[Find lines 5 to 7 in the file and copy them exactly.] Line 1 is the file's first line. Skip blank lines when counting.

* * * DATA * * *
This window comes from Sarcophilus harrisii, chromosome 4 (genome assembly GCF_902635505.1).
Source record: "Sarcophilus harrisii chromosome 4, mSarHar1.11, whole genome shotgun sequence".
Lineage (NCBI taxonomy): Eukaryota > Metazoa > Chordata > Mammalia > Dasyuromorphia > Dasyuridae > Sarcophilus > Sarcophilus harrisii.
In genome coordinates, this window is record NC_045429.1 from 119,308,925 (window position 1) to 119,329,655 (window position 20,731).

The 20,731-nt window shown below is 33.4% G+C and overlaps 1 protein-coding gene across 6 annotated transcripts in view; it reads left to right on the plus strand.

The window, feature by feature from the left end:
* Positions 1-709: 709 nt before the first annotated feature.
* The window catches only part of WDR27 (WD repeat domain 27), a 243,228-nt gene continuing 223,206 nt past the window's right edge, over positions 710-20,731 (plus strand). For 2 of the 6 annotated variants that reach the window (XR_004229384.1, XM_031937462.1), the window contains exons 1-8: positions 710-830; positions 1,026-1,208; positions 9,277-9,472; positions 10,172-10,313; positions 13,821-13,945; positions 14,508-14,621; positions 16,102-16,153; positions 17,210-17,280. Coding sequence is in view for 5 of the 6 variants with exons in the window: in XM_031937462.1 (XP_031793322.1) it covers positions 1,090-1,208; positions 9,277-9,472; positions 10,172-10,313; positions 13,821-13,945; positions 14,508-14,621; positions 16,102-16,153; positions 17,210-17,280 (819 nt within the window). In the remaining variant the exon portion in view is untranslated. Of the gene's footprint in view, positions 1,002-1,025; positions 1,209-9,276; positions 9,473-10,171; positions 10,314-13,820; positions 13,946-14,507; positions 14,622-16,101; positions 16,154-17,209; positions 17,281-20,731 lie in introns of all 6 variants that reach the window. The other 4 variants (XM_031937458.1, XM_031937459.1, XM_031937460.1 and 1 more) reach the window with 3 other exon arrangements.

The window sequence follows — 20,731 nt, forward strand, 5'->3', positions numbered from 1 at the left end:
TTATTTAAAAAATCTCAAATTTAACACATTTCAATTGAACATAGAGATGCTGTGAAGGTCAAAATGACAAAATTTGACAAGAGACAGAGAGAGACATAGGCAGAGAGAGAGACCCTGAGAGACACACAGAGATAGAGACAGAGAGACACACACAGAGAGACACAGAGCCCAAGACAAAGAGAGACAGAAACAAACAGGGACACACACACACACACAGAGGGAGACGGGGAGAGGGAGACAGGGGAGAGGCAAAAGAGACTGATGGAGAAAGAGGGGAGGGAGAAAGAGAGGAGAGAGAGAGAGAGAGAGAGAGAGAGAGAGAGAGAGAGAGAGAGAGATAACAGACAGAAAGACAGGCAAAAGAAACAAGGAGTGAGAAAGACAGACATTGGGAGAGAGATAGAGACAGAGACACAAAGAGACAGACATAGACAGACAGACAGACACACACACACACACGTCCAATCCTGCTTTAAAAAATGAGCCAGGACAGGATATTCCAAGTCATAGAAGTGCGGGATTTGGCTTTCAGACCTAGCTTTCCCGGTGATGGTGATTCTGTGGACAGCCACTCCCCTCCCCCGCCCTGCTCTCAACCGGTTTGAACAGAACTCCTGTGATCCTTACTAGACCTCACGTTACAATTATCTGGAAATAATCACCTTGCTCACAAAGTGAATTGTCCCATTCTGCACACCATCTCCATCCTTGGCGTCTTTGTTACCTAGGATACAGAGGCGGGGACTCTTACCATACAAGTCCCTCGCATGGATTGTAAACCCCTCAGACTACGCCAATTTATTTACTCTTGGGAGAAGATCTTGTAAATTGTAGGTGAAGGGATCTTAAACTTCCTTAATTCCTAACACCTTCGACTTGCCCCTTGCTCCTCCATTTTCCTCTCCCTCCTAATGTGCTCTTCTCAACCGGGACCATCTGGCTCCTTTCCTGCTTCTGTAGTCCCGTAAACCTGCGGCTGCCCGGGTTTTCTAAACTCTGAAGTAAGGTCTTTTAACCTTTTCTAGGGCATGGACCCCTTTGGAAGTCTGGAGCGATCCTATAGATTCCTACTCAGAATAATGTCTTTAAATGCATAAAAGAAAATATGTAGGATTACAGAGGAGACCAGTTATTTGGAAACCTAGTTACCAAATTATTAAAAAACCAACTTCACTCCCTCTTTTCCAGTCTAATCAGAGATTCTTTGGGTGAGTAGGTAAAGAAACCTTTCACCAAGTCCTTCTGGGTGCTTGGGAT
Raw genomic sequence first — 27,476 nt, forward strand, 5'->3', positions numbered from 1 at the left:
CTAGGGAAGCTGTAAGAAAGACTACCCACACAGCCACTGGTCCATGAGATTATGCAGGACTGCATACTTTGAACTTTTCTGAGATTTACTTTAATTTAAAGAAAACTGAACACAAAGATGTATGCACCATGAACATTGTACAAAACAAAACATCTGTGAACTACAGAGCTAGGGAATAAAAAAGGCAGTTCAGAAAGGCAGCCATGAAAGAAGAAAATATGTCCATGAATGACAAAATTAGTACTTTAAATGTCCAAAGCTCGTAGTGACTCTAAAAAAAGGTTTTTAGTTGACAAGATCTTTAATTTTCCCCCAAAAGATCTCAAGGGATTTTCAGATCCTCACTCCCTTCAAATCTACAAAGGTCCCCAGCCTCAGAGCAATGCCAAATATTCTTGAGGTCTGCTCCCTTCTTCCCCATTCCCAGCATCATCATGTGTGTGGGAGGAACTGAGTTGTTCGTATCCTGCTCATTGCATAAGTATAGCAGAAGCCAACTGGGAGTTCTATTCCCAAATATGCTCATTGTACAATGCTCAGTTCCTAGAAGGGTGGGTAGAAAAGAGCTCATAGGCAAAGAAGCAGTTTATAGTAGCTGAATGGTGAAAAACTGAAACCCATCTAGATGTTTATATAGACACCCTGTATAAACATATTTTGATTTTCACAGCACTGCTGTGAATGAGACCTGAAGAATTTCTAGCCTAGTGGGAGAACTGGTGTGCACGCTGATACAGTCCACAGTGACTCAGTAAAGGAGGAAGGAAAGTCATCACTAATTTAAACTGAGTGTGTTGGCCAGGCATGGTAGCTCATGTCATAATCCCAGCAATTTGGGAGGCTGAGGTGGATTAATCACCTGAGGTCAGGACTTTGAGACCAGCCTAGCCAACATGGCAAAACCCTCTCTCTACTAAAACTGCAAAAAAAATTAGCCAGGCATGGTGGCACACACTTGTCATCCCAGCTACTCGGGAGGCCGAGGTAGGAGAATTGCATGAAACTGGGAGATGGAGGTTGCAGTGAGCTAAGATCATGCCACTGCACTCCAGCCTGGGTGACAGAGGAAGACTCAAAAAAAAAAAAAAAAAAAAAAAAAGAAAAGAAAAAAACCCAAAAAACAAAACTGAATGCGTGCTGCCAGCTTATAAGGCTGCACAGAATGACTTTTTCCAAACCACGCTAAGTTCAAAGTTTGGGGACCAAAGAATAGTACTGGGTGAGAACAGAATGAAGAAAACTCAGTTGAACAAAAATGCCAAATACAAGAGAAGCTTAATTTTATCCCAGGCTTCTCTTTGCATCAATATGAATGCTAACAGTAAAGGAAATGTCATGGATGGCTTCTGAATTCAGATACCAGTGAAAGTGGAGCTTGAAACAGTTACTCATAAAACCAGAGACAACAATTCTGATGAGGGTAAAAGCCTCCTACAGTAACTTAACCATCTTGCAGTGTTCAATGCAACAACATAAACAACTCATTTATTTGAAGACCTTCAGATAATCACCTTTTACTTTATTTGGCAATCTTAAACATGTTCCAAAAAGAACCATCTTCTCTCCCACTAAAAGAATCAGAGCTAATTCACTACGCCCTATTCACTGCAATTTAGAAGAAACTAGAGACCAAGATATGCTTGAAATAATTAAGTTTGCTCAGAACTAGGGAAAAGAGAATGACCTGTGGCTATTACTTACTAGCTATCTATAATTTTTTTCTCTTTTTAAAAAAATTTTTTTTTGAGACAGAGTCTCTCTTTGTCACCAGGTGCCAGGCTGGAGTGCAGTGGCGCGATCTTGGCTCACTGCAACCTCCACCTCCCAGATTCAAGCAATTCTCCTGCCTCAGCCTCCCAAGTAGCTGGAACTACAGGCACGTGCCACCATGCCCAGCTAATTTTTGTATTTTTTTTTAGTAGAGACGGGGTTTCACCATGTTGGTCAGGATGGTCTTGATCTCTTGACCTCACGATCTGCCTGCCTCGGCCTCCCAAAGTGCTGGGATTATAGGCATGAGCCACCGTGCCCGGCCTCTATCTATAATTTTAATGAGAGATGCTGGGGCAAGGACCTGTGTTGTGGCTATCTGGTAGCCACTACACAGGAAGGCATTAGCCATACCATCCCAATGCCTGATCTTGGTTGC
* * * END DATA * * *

The 20,731-nt window shown below is 33.4% G+C and overlaps 1 protein-coding gene across 6 annotated transcripts in view; it reads left to right on the plus strand.

The window, feature by feature from the left end:
* Positions 1-709: 709 nt before the first annotated feature.